Resilience index

CIPFA's Financial Resilience Index is a comparative analytical tool intended for use by Chief Financial Officers to support good financial management.


The index shows a council's position on a range of measures associated with financial risk highlighting where additional scrutiny may be required.

The data

The data for the resilience index is obtained from the Revenue Expenditure and Financing England Outturn Report 2022-23 ('RO Forms') and reflects figures submitted by Local Authorities to DLUHC as at 31 March 2023.

While recognising some limitations in the returns (eg reflecting the previous financial year) they provide a consistent and transparent starting place for a discussion on financial resilience.

Explanatory Note

  • The index is based on the published data from the RO form. Where information is missing from this form it will also be missing from the index
  • Local Authorities that have not submitted their data or submitted data late will not included in the Resilience Index until the RO data is refreshed.
  • We will update the index in due course

For more detail please visit the DLUHC statistical website

Findings from the Resilience Index 2023

The findings of the Resilience Index 2023 shows that reserves have fallen and that social care expenditure is still increasing. This is in line with other evidence from the sector and while it may not be unexpected it is crucial to understand that these two indicators play an important part in the sustainability and health of the local government sector.

Reserves

The CIPFA Resilience Index shows local authority reserves have fallen overall during 2022/23. This reflects the significant financial pressures that local authorities face and the fact they have now used the legacy reserves that existed as a result of COVID.

Figure 1: Earmarked and unearmarked reserves for English local authorities 2016/17–2022/23

 

In 2022/23 a total of £24bn worth of reserves has been identified across English local authorities. Of that total only £3.7bn is not allocated for a specific purpose and may be classed as general reserves.

While the figure may appear high in totality, when broken down it is important to reflect on the fact that £3.7bn across the 317 local authorities in England represents approximately 3% of total service expenditure.

Local authorities use these reserves as a working balance to help cushion the impact of uneven cash flows or a ¬contingency to cushion the impact of unexpected events or emergencies. Balancing the annual budget by drawing on general reserves may be viewed as a legitimate short-term option. However, it is not normally prudent for reserves to be used to finance recurrent expenditure. CIPFA has commented that councils should be particularly wary about using one-off reserves to deal with shortfalls in current funding, but in the current financial climate many authorities are balancing budgets using reserves. This means that those with a weak reserves position are vulnerable to financial instability.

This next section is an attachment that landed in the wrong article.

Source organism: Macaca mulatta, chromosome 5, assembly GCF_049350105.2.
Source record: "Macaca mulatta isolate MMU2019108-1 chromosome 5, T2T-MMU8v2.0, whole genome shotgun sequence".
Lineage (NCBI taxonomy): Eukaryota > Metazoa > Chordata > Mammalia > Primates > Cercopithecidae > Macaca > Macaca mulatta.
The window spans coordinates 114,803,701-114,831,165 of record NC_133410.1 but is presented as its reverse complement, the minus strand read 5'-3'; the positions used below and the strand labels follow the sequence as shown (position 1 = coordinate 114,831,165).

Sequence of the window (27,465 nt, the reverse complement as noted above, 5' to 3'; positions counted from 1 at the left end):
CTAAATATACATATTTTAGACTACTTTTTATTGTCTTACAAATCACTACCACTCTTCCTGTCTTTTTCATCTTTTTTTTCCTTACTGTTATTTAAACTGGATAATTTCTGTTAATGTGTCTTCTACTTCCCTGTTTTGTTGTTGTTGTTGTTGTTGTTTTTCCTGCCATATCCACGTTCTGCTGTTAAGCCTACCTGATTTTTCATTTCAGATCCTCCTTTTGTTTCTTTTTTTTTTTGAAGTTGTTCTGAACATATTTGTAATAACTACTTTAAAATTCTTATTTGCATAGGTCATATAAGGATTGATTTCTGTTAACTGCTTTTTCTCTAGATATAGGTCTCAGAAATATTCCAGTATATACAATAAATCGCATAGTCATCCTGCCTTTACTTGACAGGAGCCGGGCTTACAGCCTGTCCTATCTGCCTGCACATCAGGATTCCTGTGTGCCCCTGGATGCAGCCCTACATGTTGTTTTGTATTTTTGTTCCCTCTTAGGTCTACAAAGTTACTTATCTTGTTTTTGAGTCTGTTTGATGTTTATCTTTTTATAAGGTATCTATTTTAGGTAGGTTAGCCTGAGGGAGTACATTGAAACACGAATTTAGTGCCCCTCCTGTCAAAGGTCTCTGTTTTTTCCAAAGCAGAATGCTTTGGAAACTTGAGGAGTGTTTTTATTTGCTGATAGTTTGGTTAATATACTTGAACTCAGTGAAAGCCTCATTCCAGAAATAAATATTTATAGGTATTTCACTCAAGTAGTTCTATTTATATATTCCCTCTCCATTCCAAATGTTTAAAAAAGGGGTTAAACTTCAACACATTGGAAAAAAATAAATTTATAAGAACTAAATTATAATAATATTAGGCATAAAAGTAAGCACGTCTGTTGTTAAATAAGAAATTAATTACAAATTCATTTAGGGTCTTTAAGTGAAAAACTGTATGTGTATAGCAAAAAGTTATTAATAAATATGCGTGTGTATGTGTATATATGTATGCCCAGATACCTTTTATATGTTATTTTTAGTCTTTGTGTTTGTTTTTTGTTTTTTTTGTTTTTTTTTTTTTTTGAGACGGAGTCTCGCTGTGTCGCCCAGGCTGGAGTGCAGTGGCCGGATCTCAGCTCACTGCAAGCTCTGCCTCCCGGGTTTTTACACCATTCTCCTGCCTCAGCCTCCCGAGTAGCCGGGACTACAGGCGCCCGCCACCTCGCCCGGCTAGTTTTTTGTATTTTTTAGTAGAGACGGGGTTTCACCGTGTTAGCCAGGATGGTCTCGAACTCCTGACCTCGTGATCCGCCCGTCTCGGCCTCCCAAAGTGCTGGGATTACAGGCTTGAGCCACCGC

A more detailed explanation of reserves can be found in CIPFA Bulletin 13 Reserves and Balances.

Social care

A significant proportion of upper tier English authorities’budgets are spent on social care services (for both adults and children) with amounts still increasing annually. The growth in demand for services of this nature and the cost of delivering them has risen steadily since 2016/17 and attempts at reform have failed to lead to significant change. CIPFA’s recent publication Charging for adult social care in England: reform and routes forward provides a comprehensive insight into the issues.

Figure 2: Average spend on social care for English local authorities 2016/17 to 2022/23

 

In 2022/23 nearly three quarters of the spend of authorities with social care responsibilities relate to this area of activity. The growth in expenditure means that there is less financial support for other council activities.

Of increasing concern is the fact that social care is a demand-led statutory service and so the upward trajectory of this graph will result in increased difficulties without significant funding improvements. CIPFA will be releasing a new publication in summer 2024 focusing on managing demand in social care.

External debt

Looking at the gross external debt there has been no evidence to suggest that debt is increasing across the sector. Our data has shown that the level of external debt has remained relatively stable in the last three years, having peaked in 2019/20.

However, looking at average external debt by class of authority there is evidence that the greater levels of debt remain with upper tier local authorities such as metropolitan, county, unitary and London borough authorities.

When considering financial sustainability, large debt becomes an issue when the means to payback that debt fail. Strong governance and good financial management surrounding the debt portfolio are essential to maintain resilience.

Figure 3: Average levels of external debt for English local authorities 2016/17 to 2022/23

 

Conclusion

The Resilience Index indicators continue to identify many authorities that show signs of financial pressure, not only in the three criteria discussed in this summary but across the measures used to show signs of financial stress.

While no single indicator can point to failure, any combination of these pressures would give serious cause for concern and year on year the ability of any authority to manage the budget becomes more difficult.

Managing to balance budgets and continue to deliver effective and efficient services must be something all authorities are in a position to do and the focus has to be the creation of a more sustainable sector.


Use the Resilience Index